The Stabilisation Unit (SU) is a cross-government unit supporting UK government efforts to tackle instability overseas.
We support integrated co-ordination of UK government activities in fragile and conflict-affected states by acting as a centre of expertise on conflict, stabilisation, security and justice.
We recruit, train and deploy qualified and experienced civilian experts (‘Deployable Civilian Experts’) to support UK government activities in fragile and conflict-affected states, and to multilateral missions on behalf of the Foreign and Commonwealth Office. We are responsible for the safety and security of all staff deployed through us.
We also capture and analyse evidence from practical experience to identify and share best practice, inform the UK government’s strategy and policy development, improve our operational delivery and increase the impact of our work.
Who we are
We are a cross-government, civil-military-police unit based in London, and include the National School of Government International (NSGI). We are funded through the Conflict, Stability and Security Fund (CSSF) and are governed through the National Security Council. We currently have core civil servant staff members from twelve government departments, as well as serving military and police officers.
We are responsible for:
- providing the link between civil, military and police efforts to build stability overseas
- facilitating cross-government working and lesson-learning in planning for, and responding to, conflict
- capturing and sharing lessons and examples of best practice on stabilisation work
- responding to requests from UK government departments, embassies and country offices for support to fragile and conflict-affected states
From 2016 to 2020, our priorities will be to:
- increase our capacity to support the UK government in understanding and developing effective, integrated responses to transnational stability and security challenges, in fragile and conflict-affected states
- provide expert advice on understanding and responding to gender, peace and security issues
- improve monitoring and evaluation advice and training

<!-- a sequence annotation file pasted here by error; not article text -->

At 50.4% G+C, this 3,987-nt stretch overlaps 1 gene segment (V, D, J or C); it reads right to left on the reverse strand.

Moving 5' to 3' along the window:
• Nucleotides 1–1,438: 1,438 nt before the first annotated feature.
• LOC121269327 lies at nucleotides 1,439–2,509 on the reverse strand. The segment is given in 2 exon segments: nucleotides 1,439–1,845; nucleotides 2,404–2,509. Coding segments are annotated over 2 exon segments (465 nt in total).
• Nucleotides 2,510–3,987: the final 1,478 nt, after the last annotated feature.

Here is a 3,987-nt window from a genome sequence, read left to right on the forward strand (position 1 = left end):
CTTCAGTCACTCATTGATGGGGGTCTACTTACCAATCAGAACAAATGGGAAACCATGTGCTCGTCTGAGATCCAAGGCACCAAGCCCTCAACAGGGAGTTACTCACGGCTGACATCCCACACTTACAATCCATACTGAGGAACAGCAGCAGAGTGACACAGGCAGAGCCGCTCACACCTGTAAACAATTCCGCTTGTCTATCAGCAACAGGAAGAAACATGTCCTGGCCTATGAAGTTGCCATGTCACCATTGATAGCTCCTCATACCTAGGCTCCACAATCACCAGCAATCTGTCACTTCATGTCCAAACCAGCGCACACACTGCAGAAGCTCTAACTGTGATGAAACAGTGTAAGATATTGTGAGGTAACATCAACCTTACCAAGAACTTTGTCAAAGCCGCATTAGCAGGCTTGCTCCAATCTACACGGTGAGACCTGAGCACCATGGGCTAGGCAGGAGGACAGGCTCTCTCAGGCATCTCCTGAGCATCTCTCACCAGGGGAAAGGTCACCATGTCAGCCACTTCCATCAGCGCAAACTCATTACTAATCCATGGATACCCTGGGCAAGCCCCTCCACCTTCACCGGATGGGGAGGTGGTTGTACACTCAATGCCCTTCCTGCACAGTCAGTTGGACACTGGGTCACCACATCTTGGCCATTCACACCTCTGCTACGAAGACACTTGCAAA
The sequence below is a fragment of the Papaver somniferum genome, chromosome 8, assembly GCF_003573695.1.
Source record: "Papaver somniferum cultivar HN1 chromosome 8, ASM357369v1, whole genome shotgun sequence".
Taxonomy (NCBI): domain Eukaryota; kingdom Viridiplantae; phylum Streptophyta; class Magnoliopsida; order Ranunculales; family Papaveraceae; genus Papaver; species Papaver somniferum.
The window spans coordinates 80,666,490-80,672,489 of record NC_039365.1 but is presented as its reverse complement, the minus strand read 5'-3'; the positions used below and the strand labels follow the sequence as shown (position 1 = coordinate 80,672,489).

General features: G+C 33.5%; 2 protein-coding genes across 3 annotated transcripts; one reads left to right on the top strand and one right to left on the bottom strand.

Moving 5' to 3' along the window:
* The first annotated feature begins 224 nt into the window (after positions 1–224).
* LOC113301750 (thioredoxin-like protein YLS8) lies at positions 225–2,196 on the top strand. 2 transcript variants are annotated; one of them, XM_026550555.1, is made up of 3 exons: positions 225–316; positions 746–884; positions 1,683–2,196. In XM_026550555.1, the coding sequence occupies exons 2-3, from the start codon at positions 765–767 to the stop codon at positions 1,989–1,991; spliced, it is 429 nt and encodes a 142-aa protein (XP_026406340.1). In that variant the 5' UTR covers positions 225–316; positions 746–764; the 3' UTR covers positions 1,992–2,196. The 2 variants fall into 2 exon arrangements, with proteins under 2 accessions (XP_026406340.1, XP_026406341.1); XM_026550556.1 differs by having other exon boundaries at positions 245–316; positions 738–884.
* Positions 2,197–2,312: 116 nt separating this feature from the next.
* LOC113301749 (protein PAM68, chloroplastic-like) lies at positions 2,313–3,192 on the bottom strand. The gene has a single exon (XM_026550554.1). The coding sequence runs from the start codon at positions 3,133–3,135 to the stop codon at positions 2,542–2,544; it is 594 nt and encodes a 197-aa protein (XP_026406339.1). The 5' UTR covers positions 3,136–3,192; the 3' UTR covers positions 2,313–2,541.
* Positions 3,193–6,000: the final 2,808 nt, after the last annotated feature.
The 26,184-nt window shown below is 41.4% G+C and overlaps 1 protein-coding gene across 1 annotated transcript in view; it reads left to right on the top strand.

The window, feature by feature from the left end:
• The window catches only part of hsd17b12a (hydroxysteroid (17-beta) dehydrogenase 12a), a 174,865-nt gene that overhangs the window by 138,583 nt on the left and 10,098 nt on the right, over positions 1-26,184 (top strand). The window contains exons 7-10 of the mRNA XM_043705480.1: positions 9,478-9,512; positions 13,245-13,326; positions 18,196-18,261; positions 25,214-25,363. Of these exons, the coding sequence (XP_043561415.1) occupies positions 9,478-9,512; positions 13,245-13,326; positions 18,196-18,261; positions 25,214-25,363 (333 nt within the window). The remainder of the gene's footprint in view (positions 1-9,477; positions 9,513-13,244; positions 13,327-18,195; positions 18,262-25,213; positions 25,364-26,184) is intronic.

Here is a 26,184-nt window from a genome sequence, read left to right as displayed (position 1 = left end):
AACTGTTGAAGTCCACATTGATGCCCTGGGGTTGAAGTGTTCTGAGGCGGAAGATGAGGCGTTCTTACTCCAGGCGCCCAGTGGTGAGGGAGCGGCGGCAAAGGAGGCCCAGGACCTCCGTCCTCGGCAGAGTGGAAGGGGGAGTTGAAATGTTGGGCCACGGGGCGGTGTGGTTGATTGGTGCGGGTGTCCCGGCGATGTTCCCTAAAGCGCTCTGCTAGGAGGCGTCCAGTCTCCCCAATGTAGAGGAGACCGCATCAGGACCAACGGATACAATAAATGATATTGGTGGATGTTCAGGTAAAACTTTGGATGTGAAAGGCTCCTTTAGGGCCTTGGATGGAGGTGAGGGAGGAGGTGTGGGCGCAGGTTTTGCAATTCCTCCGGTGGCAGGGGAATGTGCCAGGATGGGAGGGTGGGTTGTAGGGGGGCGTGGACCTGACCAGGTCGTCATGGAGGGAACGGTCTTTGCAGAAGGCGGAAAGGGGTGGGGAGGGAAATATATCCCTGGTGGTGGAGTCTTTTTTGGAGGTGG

- support effective response to crises
- provide a hub for international policing support to fragile and conflict-affected states, and an effective platform for the NSGI
- enhance our training offer
The National School of Government International
The NSGI is a small, cross-cutting unit, located in the SU, supporting UK government objectives overseas to increase the impact of aid interventions and help build effective institutions in fragile and developing countries.
The NSGI is made up of a small core team of civil servants drawn from a range of departments as well as short and long term expert support from across government, academia and the wider public sector.
The NSGI is funded through the SU’s CSSF budget, and use other funds from partners across government.
What does the NSGI do?
The NSGI provides advisory and capacity-building support in governance and centre of government reform to overseas governments, using a practitioner-to-practitioner model of support that is adapted to local priorities and the local context. The NSGI’s principal areas of work are:
- cross-cutting: support to solve systemic government-wide problems such as human resource management, policy development and accountability
- sector specific: support to line ministries to strengthen leadership and capacity to deliver priority services
- programmatic: support needs analysis, design, planning, management, delivery, monitoring and evaluation
For more information about the NSGI, or to see how we could support a project you are working on, please contact us or visit our LinkedIn page. We also have our own category within SU’s Civilian Stabilisation Group (CSG). Further information about the CSG and instructions on how to apply to join can be found here.
The NSGI’s publication, Increasing the Impact of Aid Interventions to Support Centre of Government Reforms: A Paper on the National School of Government International’s Approach explores how the NSGI’s emerging approach and practitioner-to-practitioner support may provide a useful framework for improving the effectiveness of the design, delivery and monitoring of aid interventions.